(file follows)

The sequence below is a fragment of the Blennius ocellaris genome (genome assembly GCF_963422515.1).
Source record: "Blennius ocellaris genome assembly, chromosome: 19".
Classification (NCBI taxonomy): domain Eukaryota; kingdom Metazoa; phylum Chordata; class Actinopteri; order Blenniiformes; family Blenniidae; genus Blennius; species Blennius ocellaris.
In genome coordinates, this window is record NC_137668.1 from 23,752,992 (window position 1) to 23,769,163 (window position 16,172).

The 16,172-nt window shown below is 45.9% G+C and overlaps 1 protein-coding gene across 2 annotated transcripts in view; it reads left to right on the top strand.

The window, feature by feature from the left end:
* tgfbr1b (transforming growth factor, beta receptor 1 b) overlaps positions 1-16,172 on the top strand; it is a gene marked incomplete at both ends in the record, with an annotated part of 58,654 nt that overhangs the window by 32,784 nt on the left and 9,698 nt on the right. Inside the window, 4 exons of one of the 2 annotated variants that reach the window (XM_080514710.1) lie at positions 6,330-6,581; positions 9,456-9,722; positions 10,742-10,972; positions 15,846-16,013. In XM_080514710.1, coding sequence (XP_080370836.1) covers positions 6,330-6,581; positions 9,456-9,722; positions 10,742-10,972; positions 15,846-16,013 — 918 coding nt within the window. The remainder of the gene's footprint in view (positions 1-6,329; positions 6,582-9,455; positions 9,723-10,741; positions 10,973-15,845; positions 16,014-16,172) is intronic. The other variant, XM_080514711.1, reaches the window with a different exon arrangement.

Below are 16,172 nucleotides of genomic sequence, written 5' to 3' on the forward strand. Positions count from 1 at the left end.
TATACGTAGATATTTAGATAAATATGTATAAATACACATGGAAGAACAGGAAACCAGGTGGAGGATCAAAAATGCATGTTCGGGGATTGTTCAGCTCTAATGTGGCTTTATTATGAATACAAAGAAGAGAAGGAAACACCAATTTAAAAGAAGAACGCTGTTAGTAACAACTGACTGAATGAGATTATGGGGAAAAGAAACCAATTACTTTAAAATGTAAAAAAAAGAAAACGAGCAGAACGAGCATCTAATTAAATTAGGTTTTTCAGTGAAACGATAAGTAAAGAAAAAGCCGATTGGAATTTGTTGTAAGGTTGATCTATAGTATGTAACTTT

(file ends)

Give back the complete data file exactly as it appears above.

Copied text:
The sequence below is a fragment of the Blennius ocellaris genome (genome assembly GCF_963422515.1).
Source record: "Blennius ocellaris genome assembly, chromosome: 19".
Classification (NCBI taxonomy): domain Eukaryota; kingdom Metazoa; phylum Chordata; class Actinopteri; order Blenniiformes; family Blenniidae; genus Blennius; species Blennius ocellaris.
In genome coordinates, this window is record NC_137668.1 from 23,752,992 (window position 1) to 23,769,163 (window position 16,172).

The 16,172-nt window shown below is 45.9% G+C and overlaps 1 protein-coding gene across 2 annotated transcripts in view; it reads left to right on the top strand.

The window, feature by feature from the left end:
* tgfbr1b (transforming growth factor, beta receptor 1 b) overlaps positions 1-16,172 on the top strand; it is a gene marked incomplete at both ends in the record, with an annotated part of 58,654 nt that overhangs the window by 32,784 nt on the left and 9,698 nt on the right. Inside the window, 4 exons of one of the 2 annotated variants that reach the window (XM_080514710.1) lie at positions 6,330-6,581; positions 9,456-9,722; positions 10,742-10,972; positions 15,846-16,013. In XM_080514710.1, coding sequence (XP_080370836.1) covers positions 6,330-6,581; positions 9,456-9,722; positions 10,742-10,972; positions 15,846-16,013 — 918 coding nt within the window. The remainder of the gene's footprint in view (positions 1-6,329; positions 6,582-9,455; positions 9,723-10,741; positions 10,973-15,845; positions 16,014-16,172) is intronic. The other variant, XM_080514711.1, reaches the window with a different exon arrangement.

Below are 16,172 nucleotides of genomic sequence, written 5' to 3' on the forward strand. Positions count from 1 at the left end.
TATACGTAGATATTTAGATAAATATGTATAAATACACATGGAAGAACAGGAAACCAGGTGGAGGATCAAAAATGCATGTTCGGGGATTGTTCAGCTCTAATGTGGCTTTATTATGAATACAAAGAAGAGAAGGAAACACCAATTTAAAAGAAGAACGCTGTTAGTAACAACTGACTGAATGAGATTATGGGGAAAAGAAACCAATTACTTTAAAATGTAAAAAAAAGAAAACGAGCAGAACGAGCATCTAATTAAATTAGGTTTTTCAGTGAAACGATAAGTAAAGAAAAAGCCGATTGGAATTTGTTGTAAGGTTGATCTATAGTATGTAACTTT